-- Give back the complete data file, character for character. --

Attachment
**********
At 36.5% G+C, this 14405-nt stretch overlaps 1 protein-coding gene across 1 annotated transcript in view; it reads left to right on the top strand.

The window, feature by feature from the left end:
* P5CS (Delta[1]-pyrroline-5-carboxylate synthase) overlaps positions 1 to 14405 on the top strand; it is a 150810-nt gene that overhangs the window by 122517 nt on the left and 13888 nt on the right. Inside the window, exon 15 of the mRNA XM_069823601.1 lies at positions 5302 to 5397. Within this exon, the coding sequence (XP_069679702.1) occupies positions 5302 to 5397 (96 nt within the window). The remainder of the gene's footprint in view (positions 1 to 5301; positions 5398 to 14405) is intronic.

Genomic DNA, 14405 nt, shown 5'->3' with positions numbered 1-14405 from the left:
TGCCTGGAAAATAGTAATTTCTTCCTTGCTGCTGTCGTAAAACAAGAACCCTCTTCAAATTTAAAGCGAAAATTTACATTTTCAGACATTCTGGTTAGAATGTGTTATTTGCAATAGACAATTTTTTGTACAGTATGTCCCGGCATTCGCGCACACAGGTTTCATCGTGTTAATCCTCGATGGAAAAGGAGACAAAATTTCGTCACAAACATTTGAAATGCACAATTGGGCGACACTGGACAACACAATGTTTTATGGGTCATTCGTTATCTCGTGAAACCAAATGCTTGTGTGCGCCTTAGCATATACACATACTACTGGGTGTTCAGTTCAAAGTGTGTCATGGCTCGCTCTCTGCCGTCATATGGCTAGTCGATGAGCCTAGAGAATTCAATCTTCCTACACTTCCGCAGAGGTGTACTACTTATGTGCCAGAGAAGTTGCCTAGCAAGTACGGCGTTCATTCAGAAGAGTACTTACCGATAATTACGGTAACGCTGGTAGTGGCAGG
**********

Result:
At 36.5% G+C, this 14405-nt stretch overlaps 1 protein-coding gene across 1 annotated transcript in view; it reads left to right on the top strand.

The window, feature by feature from the left end:
* P5CS (Delta[1]-pyrroline-5-carboxylate synthase) overlaps positions 1 to 14405 on the top strand; it is a 150810-nt gene that overhangs the window by 122517 nt on the left and 13888 nt on the right. Inside the window, exon 15 of the mRNA XM_069823601.1 lies at positions 5302 to 5397. Within this exon, the coding sequence (XP_069679702.1) occupies positions 5302 to 5397 (96 nt within the window). The remainder of the gene's footprint in view (positions 1 to 5301; positions 5398 to 14405) is intronic.

Genomic DNA, 14405 nt, shown 5'->3' with positions numbered 1-14405 from the left:
TGCCTGGAAAATAGTAATTTCTTCCTTGCTGCTGTCGTAAAACAAGAACCCTCTTCAAATTTAAAGCGAAAATTTACATTTTCAGACATTCTGGTTAGAATGTGTTATTTGCAATAGACAATTTTTTGTACAGTATGTCCCGGCATTCGCGCACACAGGTTTCATCGTGTTAATCCTCGATGGAAAAGGAGACAAAATTTCGTCACAAACATTTGAAATGCACAATTGGGCGACACTGGACAACACAATGTTTTATGGGTCATTCGTTATCTCGTGAAACCAAATGCTTGTGTGCGCCTTAGCATATACACATACTACTGGGTGTTCAGTTCAAAGTGTGTCATGGCTCGCTCTCTGCCGTCATATGGCTAGTCGATGAGCCTAGAGAATTCAATCTTCCTACACTTCCGCAGAGGTGTACTACTTATGTGCCAGAGAAGTTGCCTAGCAAGTACGGCGTTCATTCAGAAGAGTACTTACCGATAATTACGGTAACGCTGGTAGTGGCAGG